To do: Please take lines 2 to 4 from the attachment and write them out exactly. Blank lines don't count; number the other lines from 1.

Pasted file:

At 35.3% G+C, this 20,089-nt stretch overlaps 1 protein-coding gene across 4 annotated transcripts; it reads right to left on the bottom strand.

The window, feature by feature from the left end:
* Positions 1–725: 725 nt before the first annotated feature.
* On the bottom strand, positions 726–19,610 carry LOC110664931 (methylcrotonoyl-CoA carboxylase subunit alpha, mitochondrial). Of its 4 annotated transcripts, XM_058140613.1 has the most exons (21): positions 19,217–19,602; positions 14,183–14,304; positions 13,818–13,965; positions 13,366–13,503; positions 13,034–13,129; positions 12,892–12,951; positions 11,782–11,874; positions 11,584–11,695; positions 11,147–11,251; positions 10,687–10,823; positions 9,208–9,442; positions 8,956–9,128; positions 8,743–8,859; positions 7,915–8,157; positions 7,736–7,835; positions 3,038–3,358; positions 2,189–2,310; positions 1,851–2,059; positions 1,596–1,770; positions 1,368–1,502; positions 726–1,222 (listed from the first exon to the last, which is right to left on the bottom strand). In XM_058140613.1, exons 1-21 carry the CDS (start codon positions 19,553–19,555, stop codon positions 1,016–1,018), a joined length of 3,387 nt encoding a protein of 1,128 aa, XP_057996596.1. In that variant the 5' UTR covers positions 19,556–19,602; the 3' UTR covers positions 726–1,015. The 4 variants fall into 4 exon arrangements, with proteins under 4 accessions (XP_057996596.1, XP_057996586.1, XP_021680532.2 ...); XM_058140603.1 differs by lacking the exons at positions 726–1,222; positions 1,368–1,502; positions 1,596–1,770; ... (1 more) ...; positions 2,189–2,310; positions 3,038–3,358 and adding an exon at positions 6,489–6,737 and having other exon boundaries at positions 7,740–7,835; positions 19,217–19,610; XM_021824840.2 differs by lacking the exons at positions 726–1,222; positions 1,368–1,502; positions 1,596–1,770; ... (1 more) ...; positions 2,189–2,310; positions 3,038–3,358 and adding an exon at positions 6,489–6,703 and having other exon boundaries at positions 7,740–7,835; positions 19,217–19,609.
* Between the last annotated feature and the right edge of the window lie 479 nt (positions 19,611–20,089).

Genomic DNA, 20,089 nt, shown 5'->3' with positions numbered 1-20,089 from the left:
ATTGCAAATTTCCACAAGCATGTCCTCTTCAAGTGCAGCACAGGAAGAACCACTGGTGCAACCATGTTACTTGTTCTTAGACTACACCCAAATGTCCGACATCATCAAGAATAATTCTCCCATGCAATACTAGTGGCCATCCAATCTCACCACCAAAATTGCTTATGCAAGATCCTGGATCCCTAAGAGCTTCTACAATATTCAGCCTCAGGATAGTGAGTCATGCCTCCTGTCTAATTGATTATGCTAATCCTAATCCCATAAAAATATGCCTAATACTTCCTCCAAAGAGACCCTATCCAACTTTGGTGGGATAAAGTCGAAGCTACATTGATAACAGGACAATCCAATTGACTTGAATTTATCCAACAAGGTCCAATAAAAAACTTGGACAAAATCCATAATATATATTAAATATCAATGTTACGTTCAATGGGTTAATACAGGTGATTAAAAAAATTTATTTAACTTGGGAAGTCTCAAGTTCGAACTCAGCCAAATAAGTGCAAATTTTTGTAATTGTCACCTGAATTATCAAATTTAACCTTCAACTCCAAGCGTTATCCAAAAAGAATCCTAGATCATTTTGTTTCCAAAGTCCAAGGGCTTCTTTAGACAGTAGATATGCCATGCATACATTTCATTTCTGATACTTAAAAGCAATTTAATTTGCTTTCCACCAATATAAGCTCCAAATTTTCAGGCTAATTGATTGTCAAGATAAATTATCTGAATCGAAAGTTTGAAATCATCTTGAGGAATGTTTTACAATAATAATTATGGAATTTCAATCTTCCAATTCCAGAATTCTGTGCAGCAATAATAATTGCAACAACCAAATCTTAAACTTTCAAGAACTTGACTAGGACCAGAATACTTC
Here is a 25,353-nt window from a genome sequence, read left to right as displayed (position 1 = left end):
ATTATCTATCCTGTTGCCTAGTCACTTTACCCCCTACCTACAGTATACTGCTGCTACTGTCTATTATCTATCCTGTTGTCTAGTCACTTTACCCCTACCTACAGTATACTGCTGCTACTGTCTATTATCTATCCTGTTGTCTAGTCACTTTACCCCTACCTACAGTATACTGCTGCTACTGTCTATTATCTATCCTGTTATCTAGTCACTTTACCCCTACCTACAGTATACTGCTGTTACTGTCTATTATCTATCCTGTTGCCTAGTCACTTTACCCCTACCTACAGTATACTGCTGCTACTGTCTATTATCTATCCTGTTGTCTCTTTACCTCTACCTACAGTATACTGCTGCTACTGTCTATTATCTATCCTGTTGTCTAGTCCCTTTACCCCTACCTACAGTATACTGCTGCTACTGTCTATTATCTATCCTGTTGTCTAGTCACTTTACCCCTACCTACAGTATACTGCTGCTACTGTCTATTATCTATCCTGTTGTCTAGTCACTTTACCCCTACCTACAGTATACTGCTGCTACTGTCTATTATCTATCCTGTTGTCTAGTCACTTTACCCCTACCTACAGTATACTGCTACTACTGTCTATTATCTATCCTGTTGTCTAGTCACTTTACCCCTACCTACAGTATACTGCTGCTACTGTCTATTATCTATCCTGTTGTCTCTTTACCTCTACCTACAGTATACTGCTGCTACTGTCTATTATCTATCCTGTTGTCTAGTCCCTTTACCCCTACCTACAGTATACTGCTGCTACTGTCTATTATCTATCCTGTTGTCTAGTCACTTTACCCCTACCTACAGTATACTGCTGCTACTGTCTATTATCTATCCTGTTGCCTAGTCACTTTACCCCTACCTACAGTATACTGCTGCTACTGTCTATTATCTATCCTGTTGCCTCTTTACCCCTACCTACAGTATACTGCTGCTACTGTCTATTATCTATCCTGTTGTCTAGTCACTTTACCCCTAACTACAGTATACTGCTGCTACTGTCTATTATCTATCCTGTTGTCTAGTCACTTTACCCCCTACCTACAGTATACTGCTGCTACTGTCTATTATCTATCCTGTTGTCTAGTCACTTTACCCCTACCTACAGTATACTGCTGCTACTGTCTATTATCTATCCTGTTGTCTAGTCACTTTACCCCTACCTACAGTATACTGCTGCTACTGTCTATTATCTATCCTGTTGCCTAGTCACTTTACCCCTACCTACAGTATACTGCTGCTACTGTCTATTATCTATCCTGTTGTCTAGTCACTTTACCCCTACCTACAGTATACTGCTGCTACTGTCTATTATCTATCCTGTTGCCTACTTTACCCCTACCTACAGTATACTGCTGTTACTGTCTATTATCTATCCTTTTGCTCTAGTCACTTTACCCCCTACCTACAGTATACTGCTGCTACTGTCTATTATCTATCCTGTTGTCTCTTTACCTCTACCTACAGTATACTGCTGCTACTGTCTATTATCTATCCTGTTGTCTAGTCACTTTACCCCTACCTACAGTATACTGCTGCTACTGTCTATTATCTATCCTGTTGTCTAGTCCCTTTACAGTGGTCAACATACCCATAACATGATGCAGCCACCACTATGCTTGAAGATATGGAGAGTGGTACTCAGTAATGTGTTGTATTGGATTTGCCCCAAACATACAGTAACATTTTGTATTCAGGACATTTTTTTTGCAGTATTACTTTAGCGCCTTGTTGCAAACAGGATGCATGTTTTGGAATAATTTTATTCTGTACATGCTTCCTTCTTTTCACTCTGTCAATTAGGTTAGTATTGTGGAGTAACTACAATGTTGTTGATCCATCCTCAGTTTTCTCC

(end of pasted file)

The window, feature by feature from the left end:
* Positions 1–725: 725 nt before the first annotated feature.
* On the bottom strand, positions 726–19,610 carry LOC110664931 (methylcrotonoyl-CoA carboxylase subunit alpha, mitochondrial). Of its 4 annotated transcripts, XM_058140613.1 has the most exons (21): positions 19,217–19,602; positions 14,183–14,304; positions 13,818–13,965; positions 13,366–13,503; positions 13,034–13,129; positions 12,892–12,951; positions 11,782–11,874; positions 11,584–11,695; positions 11,147–11,251; positions 10,687–10,823; positions 9,208–9,442; positions 8,956–9,128; positions 8,743–8,859; positions 7,915–8,157; positions 7,736–7,835; positions 3,038–3,358; positions 2,189–2,310; positions 1,851–2,059; positions 1,596–1,770; positions 1,368–1,502; positions 726–1,222 (listed from the first exon to the last, which is right to left on the bottom strand). In XM_058140613.1, exons 1-21 carry the CDS (start codon positions 19,553–19,555, stop codon positions 1,016–1,018), a joined length of 3,387 nt encoding a protein of 1,128 aa, XP_057996596.1. In that variant the 5' UTR covers positions 19,556–19,602; the 3' UTR covers positions 726–1,015. The 4 variants fall into 4 exon arrangements, with proteins under 4 accessions (XP_057996596.1, XP_057996586.1, XP_021680532.2 ...); XM_058140603.1 differs by lacking the exons at positions 726–1,222; positions 1,368–1,502; positions 1,596–1,770; ... (1 more) ...; positions 2,189–2,310; positions 3,038–3,358 and adding an exon at positions 6,489–6,737 and having other exon boundaries at positions 7,740–7,835; positions 19,217–19,610; XM_021824840.2 differs by lacking the exons at positions 726–1,222; positions 1,368–1,502; positions 1,596–1,770; ... (1 more) ...; positions 2,189–2,310; positions 3,038–3,358 and adding an exon at positions 6,489–6,703 and having other exon boundaries at positions 7,740–7,835; positions 19,217–19,609.